Being present in the moment

In February 2006, I was experiencing pains in my breast. They were brief, sharp and alarming pains, but they lasted only one day. After that, they faded to a very dull, almost imperceptible ache. In fact, I forgot about them for a week. Then, I was walking into a store and another sharp pain hit me, causing me to grab my breast in shock. I decided I couldn’t walk around grabbing myself in public, so I made a doctor’s appointment.

It would have been very easy to forget about those pains and, if I had, felt almost nothing further for months. The pains were momentary. Quick. Hit and run. There were no lingering feelings after I had the pains.

After my cancer diagnosis, my surgeon told me the pains were from the tumor breaking through the milk ducts. Breast cancer (my kind) begins in the milk ducts, then spreads out into the surrounding breast tissue or into the nipple. He said most people never feel the pains I felt because they are usually over quickly and easy to ignore.

After I made the doctor’s appointment after that day at the store, I nearly backed out. The pain was instantaneous. In other words, it was gone long before I ever picked up the phone. So, as another week went by and I waited for the appointment, I started to feel rather silly. Was I imagining this problem? Should I be spending time and money to have my doctor tell me I needed to have less caffeine or to drink more water?

And as the day of the appointment drew nearer, I started to feel a specific heaviness in the area of my breast where the tumor ultimately was found. At the time, though, I had no idea there was cancer there and my thoughts weren’t even in that category. At worst, I assumed I had some sort of mastitis – an infection of the milk duct that nursing mothers often get.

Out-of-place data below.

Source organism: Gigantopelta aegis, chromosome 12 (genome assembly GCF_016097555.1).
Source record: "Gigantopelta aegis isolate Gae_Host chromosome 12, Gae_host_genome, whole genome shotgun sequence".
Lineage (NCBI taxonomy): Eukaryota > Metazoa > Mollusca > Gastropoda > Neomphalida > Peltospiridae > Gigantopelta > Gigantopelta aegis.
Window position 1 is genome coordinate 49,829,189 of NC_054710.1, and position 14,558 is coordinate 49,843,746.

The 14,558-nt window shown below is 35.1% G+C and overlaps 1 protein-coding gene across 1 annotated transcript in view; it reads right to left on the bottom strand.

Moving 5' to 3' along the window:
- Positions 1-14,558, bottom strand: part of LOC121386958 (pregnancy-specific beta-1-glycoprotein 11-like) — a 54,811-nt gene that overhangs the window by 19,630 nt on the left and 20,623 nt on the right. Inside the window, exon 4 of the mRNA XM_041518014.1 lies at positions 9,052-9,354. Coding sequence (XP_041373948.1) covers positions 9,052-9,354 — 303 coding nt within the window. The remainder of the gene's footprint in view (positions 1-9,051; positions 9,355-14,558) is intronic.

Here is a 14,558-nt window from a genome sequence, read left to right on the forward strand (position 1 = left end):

I had this vague sense of heaviness. I also felt this odd, transient feelings like I had breast milk leaking. It had been 2 ½ years since I had breast fed, but I checked repeatedly to see if there was milk leaking. I thought I might be going crazy.

Instead of ignoring these unusual and vague symptoms, I tried to listen to what my body was telling me. I am ever so grateful that I was going through a “phase” of my life in the year or two prior where I really tried to “listen” to my body. I would sit in silence and try to be aware of any sensations I had. Was there tension in my neck? Why? Was I holding my neck funny or was I holding stress there? Did my toe hurt? Did I need a new pair of shoes or did I need to stop cramping up my feet? And so on.

It was, in fact, during one of those moments of quiet that I felt the heaviness in my breast. Once I noticed, it became like the paper cut that you don’t feel until you see the blood. Suddenly, the throbbing fills your mind. The heaviness in my breast was the same way. I knew it was significant, but I didn’t know why. I tried examining myself multiple times and even asked my husband to try to find “something” there. We couldn’t feel what would later be found to be a major tumor, set deep inside my breast.